Gun Scare at Los Angeles Airport Leads to Chaos
LOS ANGELES (AP) -- Reports of a gunman opening fire that turned out to be false caused panicked evacuations at Los Angeles International Airport on Sunday night, while flights to and from the airport saw major delays.
A search through terminals brought no evidence of a gunman or shots fired, Los Angeles police spokesman Andy Neiman said. The reports were spurred by loud noises only, and police were still investigating to find the source of them, Neiman said.
Airport officials said that a person wearing a Zorro costume was detained during the incident, but it wasn't yet clear whether the person had any connection to the evacuation.
The incident stirred chaos as hundreds of people rushed from terminals on to sidewalks or the tarmac. And it left a mess with three terminals shut down, roads closed and flights held in the air and on the ground.
All terminals and roads into the airport had been reopened by 11 p.m. PDT, about two hours after the initial reports, officials said. But massive backup faced travelers in their cars and in security lines. Passengers who fled had to be rescreened through security.
When the incident began, scores of people could be seen on social media and on TV news running from the terminal out on to the sidewalks and streets as police with rifles out stormed terminals. Many other evacuees were standing on the airport tarmac, and abandoned bags littered some sidewalks.
"We were on the jetway and someone starts pushing behind us," Jon Landis, a sales representative from Boston who was boarding a flight home, told The Associated Press. "One man was frantic saying there was a shooter."
Police officers, including one with a shotgun, eventually led passengers out of the terminal, through a security gate, and into a parking lot - where several hundred waited for the terminal to reopen. Ninety minutes after the scare, Landis said he was still waiting for word on his flight.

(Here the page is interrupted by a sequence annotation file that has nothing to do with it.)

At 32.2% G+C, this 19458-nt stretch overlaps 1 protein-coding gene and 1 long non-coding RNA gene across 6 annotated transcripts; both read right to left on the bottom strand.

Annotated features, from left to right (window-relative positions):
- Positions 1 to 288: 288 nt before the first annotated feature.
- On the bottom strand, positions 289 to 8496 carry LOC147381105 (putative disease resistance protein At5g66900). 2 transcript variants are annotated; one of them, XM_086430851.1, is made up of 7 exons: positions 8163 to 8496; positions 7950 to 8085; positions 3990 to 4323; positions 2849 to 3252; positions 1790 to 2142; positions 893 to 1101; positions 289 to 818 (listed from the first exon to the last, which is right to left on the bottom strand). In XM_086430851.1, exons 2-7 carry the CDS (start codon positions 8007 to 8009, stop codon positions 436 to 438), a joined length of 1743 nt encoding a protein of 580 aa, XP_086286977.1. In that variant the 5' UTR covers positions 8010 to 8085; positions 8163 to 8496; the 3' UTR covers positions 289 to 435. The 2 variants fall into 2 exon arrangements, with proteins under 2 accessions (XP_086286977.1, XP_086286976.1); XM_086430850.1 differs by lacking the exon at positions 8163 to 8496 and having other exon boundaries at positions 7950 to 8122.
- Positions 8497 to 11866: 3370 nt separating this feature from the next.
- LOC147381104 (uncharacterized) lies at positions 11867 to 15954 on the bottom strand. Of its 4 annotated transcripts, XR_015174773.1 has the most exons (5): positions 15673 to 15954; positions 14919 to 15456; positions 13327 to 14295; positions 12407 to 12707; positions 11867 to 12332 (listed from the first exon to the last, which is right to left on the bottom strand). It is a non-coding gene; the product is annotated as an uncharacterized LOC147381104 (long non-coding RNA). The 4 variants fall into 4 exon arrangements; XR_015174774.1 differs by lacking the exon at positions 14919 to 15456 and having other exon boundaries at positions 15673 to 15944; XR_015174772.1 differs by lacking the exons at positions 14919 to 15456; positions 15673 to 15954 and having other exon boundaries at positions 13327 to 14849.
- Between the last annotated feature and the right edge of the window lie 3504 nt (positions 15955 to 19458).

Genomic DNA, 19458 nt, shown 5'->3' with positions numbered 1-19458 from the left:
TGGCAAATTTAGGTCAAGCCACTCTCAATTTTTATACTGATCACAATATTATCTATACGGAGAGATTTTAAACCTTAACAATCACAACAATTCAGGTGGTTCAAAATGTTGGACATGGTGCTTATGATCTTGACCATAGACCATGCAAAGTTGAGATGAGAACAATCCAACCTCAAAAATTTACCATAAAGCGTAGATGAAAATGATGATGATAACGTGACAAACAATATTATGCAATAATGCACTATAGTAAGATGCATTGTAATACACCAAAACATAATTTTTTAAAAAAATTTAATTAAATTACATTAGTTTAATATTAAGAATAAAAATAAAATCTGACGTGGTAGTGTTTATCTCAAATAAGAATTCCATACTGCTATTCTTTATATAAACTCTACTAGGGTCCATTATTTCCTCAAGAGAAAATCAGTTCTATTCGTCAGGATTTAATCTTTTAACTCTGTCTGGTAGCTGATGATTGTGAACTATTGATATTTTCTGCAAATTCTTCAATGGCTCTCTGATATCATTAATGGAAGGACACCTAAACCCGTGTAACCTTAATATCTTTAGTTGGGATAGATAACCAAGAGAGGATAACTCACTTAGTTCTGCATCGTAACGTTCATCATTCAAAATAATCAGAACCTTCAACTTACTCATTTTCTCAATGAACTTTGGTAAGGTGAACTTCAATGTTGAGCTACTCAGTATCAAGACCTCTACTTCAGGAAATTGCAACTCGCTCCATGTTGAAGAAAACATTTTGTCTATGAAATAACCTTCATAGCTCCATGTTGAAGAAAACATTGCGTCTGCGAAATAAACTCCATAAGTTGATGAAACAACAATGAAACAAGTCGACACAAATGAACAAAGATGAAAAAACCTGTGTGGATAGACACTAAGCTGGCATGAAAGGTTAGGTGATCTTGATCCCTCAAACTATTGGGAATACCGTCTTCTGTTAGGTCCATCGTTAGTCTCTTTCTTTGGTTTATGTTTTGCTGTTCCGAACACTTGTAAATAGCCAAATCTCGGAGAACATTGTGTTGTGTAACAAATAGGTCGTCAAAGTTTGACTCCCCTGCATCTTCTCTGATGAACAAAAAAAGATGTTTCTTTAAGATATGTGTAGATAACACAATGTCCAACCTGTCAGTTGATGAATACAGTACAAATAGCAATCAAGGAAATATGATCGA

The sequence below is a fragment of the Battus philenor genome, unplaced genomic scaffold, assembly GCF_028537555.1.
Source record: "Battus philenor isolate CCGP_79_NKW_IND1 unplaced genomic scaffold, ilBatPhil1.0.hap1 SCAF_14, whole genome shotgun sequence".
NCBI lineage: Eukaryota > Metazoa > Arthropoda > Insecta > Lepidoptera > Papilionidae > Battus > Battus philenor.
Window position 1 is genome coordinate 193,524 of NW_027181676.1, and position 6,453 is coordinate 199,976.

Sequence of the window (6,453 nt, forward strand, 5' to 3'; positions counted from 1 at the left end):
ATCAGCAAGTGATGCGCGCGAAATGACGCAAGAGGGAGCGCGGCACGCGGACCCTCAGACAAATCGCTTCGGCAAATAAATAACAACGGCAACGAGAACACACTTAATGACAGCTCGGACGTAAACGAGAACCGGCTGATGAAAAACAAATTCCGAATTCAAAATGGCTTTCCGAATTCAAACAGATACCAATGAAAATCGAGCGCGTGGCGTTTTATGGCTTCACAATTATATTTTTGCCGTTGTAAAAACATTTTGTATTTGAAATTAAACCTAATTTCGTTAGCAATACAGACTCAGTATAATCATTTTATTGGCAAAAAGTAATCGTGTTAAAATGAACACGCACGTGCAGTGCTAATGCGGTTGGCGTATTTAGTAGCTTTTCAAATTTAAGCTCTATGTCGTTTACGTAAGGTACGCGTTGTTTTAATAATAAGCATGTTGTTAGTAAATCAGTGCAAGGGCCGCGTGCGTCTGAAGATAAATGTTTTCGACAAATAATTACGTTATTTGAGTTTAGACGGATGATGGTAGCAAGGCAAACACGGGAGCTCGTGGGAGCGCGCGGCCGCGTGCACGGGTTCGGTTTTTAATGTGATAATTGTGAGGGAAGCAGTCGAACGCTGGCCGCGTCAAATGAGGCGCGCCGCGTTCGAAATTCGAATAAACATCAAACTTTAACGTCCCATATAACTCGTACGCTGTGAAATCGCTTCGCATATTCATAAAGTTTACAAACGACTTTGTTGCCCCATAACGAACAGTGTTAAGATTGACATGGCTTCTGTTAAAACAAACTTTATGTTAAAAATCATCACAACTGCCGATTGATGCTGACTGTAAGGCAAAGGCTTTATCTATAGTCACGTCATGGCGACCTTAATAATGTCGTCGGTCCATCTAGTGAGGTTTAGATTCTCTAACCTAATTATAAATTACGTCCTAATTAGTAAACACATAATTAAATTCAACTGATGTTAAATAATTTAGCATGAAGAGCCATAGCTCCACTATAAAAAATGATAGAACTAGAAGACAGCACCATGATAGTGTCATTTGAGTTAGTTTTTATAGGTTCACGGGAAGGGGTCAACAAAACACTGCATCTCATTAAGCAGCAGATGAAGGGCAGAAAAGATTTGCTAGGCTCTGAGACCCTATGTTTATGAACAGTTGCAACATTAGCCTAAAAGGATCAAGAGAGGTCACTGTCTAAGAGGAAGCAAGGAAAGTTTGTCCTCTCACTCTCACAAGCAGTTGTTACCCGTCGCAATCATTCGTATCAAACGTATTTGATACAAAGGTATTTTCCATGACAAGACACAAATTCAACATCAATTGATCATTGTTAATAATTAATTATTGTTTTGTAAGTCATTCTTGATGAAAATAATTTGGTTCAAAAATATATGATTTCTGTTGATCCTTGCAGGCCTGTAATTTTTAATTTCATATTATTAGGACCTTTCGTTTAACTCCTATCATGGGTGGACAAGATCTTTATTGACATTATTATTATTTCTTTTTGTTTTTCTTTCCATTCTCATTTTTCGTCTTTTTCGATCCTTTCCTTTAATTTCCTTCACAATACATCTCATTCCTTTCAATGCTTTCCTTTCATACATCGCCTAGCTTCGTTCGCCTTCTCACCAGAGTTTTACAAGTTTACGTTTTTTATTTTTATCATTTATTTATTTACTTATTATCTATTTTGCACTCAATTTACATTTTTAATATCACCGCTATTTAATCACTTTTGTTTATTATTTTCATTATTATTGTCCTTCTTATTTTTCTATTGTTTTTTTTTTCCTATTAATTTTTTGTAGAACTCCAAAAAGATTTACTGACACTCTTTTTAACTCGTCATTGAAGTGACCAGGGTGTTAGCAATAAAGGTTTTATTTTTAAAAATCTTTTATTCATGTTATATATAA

Passenger Scott McDonald said he was getting off a plane in the middle of the incident and was told by the crew to get back on. He said looking out the window he could see many evacuees gathered out on the tarmac, a strange sight even for someone who travels almost constantly.
"I've never seen passengers, just normal people, on the tarmac anywhere in the United States," McDonald told KCAL-TV.
Douglas Lee, who was traveling home to Albuquerque with his wife and son, said the greatest danger was being trampled.
"You can imagine hundreds of adults trying to go through an exit door," he explained. At one point, he said he picked up his young son left their luggage.
Corey Rosenbusch was relaxing inside a terminal club on a layover flight from his home in Washington, D.C., to Sydney, Australia, when the lights went off and the staff told everyone to shelter in place.
"People immediately started looking at social media, where they saw reports that there was an active shooter," Rosenbusch told the AP.
He said several officers, including some with assault rifles, led the group out of the area.
The incident came just days after another false alarm led to a panicked evacuation of Kennedy Airport in New York.
In that incident, police were investigating whether an overly boisterous celebration of the Olympics on Aug. 14 led to noises that were misinterpreted as gunfire, with the ensuing chain reaction turning into a panic as crowds ran to evacuate.
The Los Angeles airport had an actual shooting in November 2013, when a man opened fire in the terminal, killing a security agent and wounding three other people.